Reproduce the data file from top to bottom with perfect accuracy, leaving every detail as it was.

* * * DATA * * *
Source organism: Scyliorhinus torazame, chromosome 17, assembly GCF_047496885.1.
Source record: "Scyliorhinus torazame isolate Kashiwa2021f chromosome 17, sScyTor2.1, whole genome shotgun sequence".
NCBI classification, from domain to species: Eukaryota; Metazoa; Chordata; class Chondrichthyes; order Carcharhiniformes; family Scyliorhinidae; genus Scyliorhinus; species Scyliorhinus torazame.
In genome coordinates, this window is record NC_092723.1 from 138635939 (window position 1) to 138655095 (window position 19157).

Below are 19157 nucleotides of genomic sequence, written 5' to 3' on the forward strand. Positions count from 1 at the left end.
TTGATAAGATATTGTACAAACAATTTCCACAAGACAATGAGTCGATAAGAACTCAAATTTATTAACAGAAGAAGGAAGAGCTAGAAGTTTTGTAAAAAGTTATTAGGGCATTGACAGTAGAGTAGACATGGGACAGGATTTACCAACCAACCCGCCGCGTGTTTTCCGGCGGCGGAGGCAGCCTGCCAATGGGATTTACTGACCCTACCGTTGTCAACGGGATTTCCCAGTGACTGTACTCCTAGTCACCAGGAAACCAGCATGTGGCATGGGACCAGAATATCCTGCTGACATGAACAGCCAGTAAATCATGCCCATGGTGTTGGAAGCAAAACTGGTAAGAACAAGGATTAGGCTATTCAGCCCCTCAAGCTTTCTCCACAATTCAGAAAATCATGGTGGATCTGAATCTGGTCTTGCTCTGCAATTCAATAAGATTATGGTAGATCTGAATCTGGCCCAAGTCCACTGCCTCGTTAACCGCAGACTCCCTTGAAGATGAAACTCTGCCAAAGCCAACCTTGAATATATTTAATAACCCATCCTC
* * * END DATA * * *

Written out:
Source organism: Scyliorhinus torazame, chromosome 17, assembly GCF_047496885.1.
Source record: "Scyliorhinus torazame isolate Kashiwa2021f chromosome 17, sScyTor2.1, whole genome shotgun sequence".
NCBI classification, from domain to species: Eukaryota; Metazoa; Chordata; class Chondrichthyes; order Carcharhiniformes; family Scyliorhinidae; genus Scyliorhinus; species Scyliorhinus torazame.
In genome coordinates, this window is record NC_092723.1 from 138635939 (window position 1) to 138655095 (window position 19157).

Below are 19157 nucleotides of genomic sequence, written 5' to 3' on the forward strand. Positions count from 1 at the left end.
TTGATAAGATATTGTACAAACAATTTCCACAAGACAATGAGTCGATAAGAACTCAAATTTATTAACAGAAGAAGGAAGAGCTAGAAGTTTTGTAAAAAGTTATTAGGGCATTGACAGTAGAGTAGACATGGGACAGGATTTACCAACCAACCCGCCGCGTGTTTTCCGGCGGCGGAGGCAGCCTGCCAATGGGATTTACTGACCCTACCGTTGTCAACGGGATTTCCCAGTGACTGTACTCCTAGTCACCAGGAAACCAGCATGTGGCATGGGACCAGAATATCCTGCTGACATGAACAGCCAGTAAATCATGCCCATGGTGTTGGAAGCAAAACTGGTAAGAACAAGGATTAGGCTATTCAGCCCCTCAAGCTTTCTCCACAATTCAGAAAATCATGGTGGATCTGAATCTGGTCTTGCTCTGCAATTCAATAAGATTATGGTAGATCTGAATCTGGCCCAAGTCCACTGCCTCGTTAACCGCAGACTCCCTTGAAGATGAAACTCTGCCAAAGCCAACCTTGAATATATTTAATAACCCATCCTC